The Corner

Politics & Policy

Think-Tank Group Axed after Criticizing Google

Kenneth P. Vogel has the story at the New York Times. It’s worth quoting at length (or better yet reading in full if you have the time):

The New America Foundation has received more than $21 million from Google; its parent company’s executive chairman, Eric Schmidt; and his family’s foundation since the think tank’s founding in 1999. That money helped to establish New America as an elite voice in policy debates on the American left.

But not long after one of New America’s scholars posted a statement on the think tank’s website praising the European Union’s penalty against Google, Mr. Schmidt, who had chaired New America until 2016, communicated his displeasure with the statement to the group’s president, Anne-Marie Slaughter, according to the scholar. . . . 

Ms. Slaughter summoned the scholar who wrote the critical statement, Barry Lynn, to her office. . . . Ms. Slaughter told Mr. Lynn that “the time has come for Open Markets and New America to part ways,” according to an email from Ms. Slaughter to Mr. Lynn. The email suggested that the entire Open Markets team — nearly 10 full-time employees and unpaid fellows — would be exiled from New America.

While she asserted in the email, which was reviewed by The New York Times, that the decision was “in no way based on the content of your work,” Ms. Slaughter accused Mr. Lynn of “imperiling the institution as a whole.”

 . . . 

Google rejected any suggestion that it played a role in New America’s split with Open Markets. Riva Sciuto, a Google spokeswoman, pointed out that the company supports a wide range of think tanks and other nonprofits focused on information access and internet regulation. . . . 

New America’s executive vice president, Tyra Mariani, said it was “a mutual decision for Barry to spin out his Open Markets program,” and that the move was not in any way influenced by Google or Mr. Schmidt.

Vogel also notes a previous incident in which Slaughter pressured Lynn to include more Google-friendly voices at a conference: “We are in the process of trying to expand our relationship with Google on some absolutely key points. . . . Just THINK about how you are imperiling funding for others.”

Of course, the usual disclaimers apply here. Google is a private company and may fund whomever it pleases; New America is a private organization and may sever ties with any employees who undermine its mission. And of course, if you previously thought that companies funded policy studies out of the goodness of their hearts, you were delusional.

But two points are worth making. First, think tanks — even those organized around an ideology or philosophy — typically like to envision themselves as respecters of academic freedom. This isn’t the first time one of these organizations has publicly caved to some type of pressure, but it is the most brazen sop to a major funder that I can remember. Then again, these things no doubt happen behind the scenes with some regularity, and maybe it’s good for the public to know what’s going on. At any rate, there’s no denying this is a black eye for New America.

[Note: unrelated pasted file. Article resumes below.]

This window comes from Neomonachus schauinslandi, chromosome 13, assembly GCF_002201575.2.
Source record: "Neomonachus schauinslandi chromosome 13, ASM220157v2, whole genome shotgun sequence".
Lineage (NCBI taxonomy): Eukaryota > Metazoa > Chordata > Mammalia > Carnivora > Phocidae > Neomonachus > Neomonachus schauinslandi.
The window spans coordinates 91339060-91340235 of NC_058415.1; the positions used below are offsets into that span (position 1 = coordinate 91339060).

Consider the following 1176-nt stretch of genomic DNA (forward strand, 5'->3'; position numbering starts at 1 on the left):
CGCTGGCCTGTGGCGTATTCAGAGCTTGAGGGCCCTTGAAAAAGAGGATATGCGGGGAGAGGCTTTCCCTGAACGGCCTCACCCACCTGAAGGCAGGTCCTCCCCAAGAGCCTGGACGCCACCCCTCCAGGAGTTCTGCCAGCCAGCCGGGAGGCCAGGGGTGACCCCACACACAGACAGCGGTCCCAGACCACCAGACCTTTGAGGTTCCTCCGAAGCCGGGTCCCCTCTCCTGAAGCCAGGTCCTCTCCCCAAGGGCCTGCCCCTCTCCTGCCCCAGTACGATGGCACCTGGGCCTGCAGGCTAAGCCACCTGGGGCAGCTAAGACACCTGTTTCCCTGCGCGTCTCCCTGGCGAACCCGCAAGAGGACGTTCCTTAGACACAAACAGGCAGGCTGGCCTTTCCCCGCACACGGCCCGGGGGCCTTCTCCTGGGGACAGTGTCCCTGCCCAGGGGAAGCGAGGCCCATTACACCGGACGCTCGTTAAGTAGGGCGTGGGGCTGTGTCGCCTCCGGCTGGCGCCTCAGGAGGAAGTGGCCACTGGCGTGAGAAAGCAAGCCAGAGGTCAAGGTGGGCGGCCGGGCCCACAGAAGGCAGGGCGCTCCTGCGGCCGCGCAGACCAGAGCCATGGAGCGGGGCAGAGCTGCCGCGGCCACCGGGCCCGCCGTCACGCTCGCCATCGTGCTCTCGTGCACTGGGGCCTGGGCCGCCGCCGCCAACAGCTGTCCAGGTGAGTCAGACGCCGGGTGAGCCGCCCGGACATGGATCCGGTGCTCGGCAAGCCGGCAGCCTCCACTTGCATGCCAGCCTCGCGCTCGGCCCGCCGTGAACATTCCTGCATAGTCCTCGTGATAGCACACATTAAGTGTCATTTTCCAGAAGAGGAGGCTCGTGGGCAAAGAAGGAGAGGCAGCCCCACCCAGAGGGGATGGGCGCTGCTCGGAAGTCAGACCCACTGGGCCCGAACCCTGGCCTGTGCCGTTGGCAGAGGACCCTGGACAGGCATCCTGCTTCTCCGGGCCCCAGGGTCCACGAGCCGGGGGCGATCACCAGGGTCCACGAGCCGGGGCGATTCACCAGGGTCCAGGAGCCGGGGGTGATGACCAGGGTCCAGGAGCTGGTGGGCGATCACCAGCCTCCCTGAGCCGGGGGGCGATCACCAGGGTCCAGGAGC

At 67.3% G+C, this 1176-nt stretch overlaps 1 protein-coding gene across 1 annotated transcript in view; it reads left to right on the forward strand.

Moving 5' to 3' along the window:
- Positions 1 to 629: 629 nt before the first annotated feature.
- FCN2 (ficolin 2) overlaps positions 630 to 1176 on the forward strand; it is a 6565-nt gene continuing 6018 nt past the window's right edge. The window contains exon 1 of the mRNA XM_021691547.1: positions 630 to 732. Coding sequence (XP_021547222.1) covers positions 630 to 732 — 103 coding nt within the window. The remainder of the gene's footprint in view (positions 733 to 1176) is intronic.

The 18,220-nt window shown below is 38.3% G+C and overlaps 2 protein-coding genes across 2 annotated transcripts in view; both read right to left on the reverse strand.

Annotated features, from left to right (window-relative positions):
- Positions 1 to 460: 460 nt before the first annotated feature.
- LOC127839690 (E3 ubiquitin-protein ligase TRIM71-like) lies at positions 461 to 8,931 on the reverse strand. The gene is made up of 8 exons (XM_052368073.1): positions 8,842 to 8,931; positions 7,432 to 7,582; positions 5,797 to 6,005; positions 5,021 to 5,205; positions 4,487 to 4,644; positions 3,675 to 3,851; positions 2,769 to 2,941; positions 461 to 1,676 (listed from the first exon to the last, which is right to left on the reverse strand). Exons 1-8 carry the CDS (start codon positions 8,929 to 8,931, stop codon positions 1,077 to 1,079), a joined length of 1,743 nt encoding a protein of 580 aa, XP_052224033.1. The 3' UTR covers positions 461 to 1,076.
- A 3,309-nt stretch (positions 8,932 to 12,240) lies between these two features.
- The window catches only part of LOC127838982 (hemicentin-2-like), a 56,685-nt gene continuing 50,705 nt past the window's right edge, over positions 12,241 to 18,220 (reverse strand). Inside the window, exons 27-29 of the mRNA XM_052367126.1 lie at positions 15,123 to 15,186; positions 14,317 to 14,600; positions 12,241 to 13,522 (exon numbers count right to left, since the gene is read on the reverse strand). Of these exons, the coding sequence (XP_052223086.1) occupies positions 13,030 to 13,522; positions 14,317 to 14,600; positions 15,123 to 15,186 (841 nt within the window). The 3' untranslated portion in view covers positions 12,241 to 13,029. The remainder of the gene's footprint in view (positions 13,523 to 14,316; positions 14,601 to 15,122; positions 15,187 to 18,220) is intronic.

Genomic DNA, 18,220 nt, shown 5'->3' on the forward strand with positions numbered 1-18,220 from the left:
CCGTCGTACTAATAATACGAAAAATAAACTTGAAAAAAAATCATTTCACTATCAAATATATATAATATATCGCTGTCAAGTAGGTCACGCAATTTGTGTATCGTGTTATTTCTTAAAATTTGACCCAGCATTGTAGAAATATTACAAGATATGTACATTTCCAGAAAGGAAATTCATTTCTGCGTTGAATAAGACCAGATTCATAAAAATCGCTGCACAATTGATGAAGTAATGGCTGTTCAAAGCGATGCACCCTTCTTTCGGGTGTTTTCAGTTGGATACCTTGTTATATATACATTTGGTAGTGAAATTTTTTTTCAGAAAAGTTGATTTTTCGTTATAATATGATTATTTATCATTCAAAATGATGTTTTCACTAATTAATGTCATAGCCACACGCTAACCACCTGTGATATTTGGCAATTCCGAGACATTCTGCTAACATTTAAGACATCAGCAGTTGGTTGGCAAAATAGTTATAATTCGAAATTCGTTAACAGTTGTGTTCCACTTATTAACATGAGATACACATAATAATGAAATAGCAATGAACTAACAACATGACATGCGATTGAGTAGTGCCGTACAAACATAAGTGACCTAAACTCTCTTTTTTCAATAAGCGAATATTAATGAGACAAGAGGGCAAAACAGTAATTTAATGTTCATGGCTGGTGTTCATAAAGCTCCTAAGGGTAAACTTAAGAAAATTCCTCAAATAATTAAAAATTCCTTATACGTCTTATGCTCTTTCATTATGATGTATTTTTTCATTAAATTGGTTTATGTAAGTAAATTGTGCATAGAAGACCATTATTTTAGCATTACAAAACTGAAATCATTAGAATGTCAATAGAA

Second, this news drops at a time when a lot of people are concerned about concentration in the tech industry. A handful of sites, especially Google and Facebook, now control an astounding proportion of the information that flows online and are branching out into new areas as well. Some worry that these companies could censor views from national political debates. Others worry they could use their dominance in one area to conquer others as well (e.g. if Google prioritized its own products in search results).

And undeniably, these companies make a killing, and money buys influence. What’s the first think tank that comes into your mind, anywhere on the political spectrum? Whatever it is, if you click here and search its name (Control-F) to see if Google has funded it, I think the odds are quite good it will show up — and it’s not even an exhaustive list. If you’re on Twitter, please vote in my poll as to whether it did:

Conservatives should resist government encroachment on private businesses, but at some point market concentration becomes a problem, especially when a company crosses the line into monopoly territory. I’m not prepared to say we’ve reached that point yet, and even if we have, I worry that the government could make a bad situation worse. (See Travis Kavulla on that point.)

But I’ll note two possibilities: Jeremy Carl has suggested regulating tech giants like utilities, requiring them to provide their services to all comers and to allow all speech that is protected by the First Amendment. And in the post that apparently cost him his job, Barry Lynn wrote that, to keep Google from using its monopoly in one product to benefit its other offerings, “U.S. enforcers should apply the traditional American approach to network monopoly, which is to cleanly separate ownership of the network from ownership of the products and services sold on that network, as they did in the original Microsoft case of the late 1990s.” Though, regarding that example, it’s worth noting that the original order to break up Microsoft didn’t stand, and no one’s too afraid of Microsoft these days.

Update: New America has now put out an official statement responding to the Times story.

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